If you are the owner of an IPhone (or have owned one since 2011) you’ve probably already had a few conversations with Siri — and maybe you’ve even gotten some sass back.
Whenever you utter, mumble or whisper sweet nothings into apps like Siri, OK Google, or Window’s Cortana, you are performing a Voice Search — a method of searching the Web that is becoming increasingly more popular. Why shouldn’t it? Typing takes effort – talking is just plain fun!
Late last year, Google reported in its Mobile Voice Study that 55% of teens and 41% of adults are conducting at least one voice search every day. This trend is already impacting SEO in a big way.
Think about the way a voice search is conducted compared to a search where one types a phrase into a search engine. When you type something into Google Search, you tend to think about the best way to construct your query – you might enter a keyword or two that you think will bring you the results you’re seeking.
Let’s say you are ready to bake a cake from a recipe that uses grams instead of teaspoon measures. Faced with a type-in search box, you might enter the phrase “dry measure conversion” and then click through to a tool or website where you could convert the measurements for each ingredient.
Now think of the way you use your voice search app and you’ll notice a marked difference in how you search for the same information. Speaking, rather than typing, takes some of the focus off of the keywords. It’s easier to speak a lengthy phrase than to type one, so voice searches tend to be longer and more detailed. The searcher is more apt to ask, “how many grams in three teaspoons” than she would be to type the same query into a search box.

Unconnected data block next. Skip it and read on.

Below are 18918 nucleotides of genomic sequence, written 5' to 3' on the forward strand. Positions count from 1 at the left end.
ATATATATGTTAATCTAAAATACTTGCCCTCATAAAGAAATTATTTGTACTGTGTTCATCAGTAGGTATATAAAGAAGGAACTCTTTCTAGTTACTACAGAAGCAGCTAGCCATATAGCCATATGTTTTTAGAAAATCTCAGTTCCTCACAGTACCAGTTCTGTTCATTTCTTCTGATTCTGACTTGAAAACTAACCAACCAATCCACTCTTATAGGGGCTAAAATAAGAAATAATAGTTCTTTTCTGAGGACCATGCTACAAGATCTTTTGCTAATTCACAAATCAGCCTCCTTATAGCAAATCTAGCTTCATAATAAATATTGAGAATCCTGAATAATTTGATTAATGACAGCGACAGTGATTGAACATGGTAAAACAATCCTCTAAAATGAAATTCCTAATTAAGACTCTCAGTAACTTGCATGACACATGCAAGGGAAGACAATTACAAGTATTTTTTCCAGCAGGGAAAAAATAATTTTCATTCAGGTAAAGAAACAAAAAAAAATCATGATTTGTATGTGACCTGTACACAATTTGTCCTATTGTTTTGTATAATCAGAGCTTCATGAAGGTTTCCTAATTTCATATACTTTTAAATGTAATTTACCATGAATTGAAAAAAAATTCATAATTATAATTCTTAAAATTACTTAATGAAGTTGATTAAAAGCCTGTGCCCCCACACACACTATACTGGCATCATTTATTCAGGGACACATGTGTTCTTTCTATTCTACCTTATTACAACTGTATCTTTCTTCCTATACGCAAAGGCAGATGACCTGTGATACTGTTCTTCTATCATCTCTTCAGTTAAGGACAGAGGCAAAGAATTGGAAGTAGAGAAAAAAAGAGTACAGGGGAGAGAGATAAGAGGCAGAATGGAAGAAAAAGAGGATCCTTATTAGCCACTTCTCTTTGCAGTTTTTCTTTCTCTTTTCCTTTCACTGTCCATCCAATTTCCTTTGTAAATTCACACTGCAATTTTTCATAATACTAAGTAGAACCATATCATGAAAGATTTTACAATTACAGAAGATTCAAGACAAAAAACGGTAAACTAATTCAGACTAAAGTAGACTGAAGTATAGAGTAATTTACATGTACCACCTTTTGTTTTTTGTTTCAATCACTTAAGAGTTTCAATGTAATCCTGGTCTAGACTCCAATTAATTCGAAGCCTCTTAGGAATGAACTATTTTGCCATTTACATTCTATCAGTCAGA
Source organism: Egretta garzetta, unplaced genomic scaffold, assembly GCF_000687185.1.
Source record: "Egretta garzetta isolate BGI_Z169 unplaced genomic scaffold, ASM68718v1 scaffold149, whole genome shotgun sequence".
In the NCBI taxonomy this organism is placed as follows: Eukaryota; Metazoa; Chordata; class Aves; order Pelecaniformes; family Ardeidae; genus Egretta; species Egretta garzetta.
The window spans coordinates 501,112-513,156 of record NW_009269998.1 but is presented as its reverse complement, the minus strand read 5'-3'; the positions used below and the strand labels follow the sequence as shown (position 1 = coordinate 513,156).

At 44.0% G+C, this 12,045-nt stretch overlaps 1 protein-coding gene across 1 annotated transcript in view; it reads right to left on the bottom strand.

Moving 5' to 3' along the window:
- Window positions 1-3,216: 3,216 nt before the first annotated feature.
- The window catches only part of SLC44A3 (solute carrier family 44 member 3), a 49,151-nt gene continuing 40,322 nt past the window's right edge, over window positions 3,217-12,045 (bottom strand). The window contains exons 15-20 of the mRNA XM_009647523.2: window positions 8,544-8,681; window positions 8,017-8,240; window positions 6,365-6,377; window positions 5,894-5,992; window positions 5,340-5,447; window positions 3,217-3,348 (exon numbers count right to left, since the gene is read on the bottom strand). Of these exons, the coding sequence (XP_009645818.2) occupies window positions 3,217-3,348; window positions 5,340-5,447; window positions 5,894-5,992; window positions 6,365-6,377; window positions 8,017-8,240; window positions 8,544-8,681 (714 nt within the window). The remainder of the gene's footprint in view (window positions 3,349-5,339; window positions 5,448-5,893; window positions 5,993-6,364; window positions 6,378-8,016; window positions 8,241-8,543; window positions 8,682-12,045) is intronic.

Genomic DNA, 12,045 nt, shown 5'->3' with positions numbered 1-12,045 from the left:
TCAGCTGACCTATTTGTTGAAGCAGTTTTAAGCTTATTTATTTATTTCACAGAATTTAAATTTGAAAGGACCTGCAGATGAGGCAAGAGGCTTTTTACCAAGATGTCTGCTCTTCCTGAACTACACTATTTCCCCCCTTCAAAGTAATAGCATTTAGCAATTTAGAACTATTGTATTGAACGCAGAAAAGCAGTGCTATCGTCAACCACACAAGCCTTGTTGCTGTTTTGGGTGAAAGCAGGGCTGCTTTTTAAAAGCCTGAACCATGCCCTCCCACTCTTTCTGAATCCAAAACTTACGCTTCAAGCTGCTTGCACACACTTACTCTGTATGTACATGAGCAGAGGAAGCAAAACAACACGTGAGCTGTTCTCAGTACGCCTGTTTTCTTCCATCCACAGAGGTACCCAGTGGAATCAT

More and more, search engines are coming to understand natural language in order to deliver relevant results to conversational queries. As a result, when gauging which websites to return to provide the most relevant results, Google continues to place less weight on individual keywords and more emphasis on the quality of content and the value it brings to the searcher. This move towards semantic search means that Google is no longer trying to identify relevant websites by matching the query phrase itself; instead it is trying to understand the intention of the searcher.
What does this mean for your website SEO?
When creating content for your business website you should focus less on trying to work your carefully researched keywords into your pages and instead just try to provide more and better information to your readers, consistently and continually.
It’s no longer crucial to try and anticipate which keywords your customers might be using to find your products and services in search if you are providing answers to the types of questions that will be asked of you, the business owner. The long tail query has finally come of age.